THE BLOG

Many Young People Don't Support Charities - Here's How We Can Address That

13/04/2015 11:08 BST | Updated 10/06/2015 10:59 BST

With much of the public's attention now focused firmly on the election campaign, there is no doubt that political parties will be focusing their resources on those most likely to vote, a grouping disproportionately dominated by older people. At the other end of the spectrum, as well as being less likely to vote there is a danger that younger generations are falling behind in other forms of social engagement. Action needs to be taken to get young people to become active citizens at an early age.

It perhaps isn't surprising that research carried out by the Charities Aid Foundation (CAF) published this week has shown that young people are less likely than other groups to donate to charity - after all, they typically have less disposable income and therefore are not able to match the financial contributions of older generations. Much more worrying is the finding that younger audiences are also less likely to be involved with other types of support for charities and social action - such as volunteering and campaigning. Nearly three fifths (58%) of 16 - 24 year-olds do nothing for any cause in a typical month.

Evidence shows the importance of getting young people to get involved with all types of giving at an early age, as this is likely to kick-start a lifetime of supporting good causes and give them the impetus to develop a personal commitment to helping others. It is also clear that most young people are incredibly keen to donate and volunteer their time to make a difference, and both young people and teachers agree that this generation of young people is at least as socially minded as those who have gone beforehand.

Where many young people struggle is finding the information and opportunity to turn that enthusiasm into action. Rather than unleashing a generation of givers, at present too much of that interest and excitement is fizzling out. To address this problem, charities and government need to work hand-in-hand to teach younger people about the role of charities in society and instil a culture of giving, volunteering and social action in future generations.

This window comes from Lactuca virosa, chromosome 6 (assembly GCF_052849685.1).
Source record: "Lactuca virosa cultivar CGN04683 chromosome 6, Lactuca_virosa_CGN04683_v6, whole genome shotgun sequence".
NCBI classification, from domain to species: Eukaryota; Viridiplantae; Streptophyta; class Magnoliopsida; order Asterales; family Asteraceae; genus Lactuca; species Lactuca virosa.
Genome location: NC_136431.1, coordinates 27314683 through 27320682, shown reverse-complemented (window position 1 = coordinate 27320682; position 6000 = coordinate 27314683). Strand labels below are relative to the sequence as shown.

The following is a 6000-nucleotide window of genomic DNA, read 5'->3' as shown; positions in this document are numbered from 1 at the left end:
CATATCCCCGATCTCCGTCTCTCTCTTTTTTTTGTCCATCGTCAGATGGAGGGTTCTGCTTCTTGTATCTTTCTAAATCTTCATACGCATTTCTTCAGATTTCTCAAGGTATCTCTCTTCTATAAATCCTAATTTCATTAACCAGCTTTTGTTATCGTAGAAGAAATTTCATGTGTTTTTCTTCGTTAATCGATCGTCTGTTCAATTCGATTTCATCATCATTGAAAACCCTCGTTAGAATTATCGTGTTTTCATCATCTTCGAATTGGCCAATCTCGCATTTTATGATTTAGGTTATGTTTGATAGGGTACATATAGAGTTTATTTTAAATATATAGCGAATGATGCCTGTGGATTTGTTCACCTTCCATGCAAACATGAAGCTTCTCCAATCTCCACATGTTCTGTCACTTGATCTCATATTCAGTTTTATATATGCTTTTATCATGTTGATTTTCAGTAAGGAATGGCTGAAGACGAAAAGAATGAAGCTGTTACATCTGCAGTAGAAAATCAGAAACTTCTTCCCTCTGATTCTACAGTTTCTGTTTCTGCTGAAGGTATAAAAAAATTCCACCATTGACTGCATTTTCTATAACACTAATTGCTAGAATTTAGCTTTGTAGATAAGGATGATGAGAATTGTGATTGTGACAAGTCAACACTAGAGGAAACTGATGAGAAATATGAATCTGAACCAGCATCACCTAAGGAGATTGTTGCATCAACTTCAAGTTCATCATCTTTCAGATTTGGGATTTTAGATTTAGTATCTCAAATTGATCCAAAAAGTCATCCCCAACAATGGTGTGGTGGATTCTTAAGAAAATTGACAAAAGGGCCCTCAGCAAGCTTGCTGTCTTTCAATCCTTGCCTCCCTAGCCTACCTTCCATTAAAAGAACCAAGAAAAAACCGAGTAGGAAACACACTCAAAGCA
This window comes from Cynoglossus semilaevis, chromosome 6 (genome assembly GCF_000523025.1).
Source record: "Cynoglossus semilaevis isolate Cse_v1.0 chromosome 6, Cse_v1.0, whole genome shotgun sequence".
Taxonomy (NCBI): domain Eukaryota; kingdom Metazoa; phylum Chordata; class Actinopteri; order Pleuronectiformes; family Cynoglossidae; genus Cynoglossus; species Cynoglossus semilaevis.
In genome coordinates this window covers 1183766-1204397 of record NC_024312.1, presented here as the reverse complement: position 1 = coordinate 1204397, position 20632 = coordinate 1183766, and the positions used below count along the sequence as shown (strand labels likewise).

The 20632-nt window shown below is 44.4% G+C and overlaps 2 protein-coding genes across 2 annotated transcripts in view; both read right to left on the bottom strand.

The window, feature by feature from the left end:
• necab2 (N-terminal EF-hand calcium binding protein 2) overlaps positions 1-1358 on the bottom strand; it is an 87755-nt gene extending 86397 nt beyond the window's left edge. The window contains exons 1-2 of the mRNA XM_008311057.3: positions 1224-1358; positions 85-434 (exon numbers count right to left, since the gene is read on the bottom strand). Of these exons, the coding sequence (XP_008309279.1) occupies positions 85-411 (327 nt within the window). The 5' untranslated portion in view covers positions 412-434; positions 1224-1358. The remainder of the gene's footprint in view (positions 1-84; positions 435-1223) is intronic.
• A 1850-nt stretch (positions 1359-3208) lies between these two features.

To seek the answers we brought together politicians from the Conservatives, Labour and Liberal Democrats - the Growing Giving inquiry, chaired by former Home Secretary David Blunkett, which investigated the ways that people of different ages support charities. One of the main focuses of the Inquiry was to make sure that young people are given the chance to get involved with giving. The inquiry found that there was plenty government, charities and business could do, even in this age of austerity.

Schools and charities should work together to give children and young people opportunities to get involved with the work of charities, and make charities an integral part of careers advice and citizenship.

Charities should get more young people involved in leadership roles, such as on their trustee boards.

And the university entrance system should be reformed to promote the benefits of social action so that young people who give their time are given a platform to showcase the skills they get from voluntary work.

Taken together, these relatively simple measures would provide younger generations with a more detailed understanding of the role charities play in society. And young people would find new ways to use their skills to support the charities that so many people in the UK depend upon. Finally, creating a tangible way for those who give their time and money generously to be recognised would serve as a great incentive for getting more people involved with giving.

There are reasons to be positive too. Digital donations and interaction through technology are on the rise, which should help provide younger audiences with ways to provide support through means that are compatible with their everyday lifestyle. At present younger generations are actually the group most likely to give by cash, so work remains to be done to allow new donors to use their smart phones for smart giving. But technological reform alone alone isn't enough, and a broader culture change is needed if our country is to reap the rewards of the generosity of young people and help them to turn their attitudes into action. Enacting the measures proposed above would be a solid first step on this exciting journey.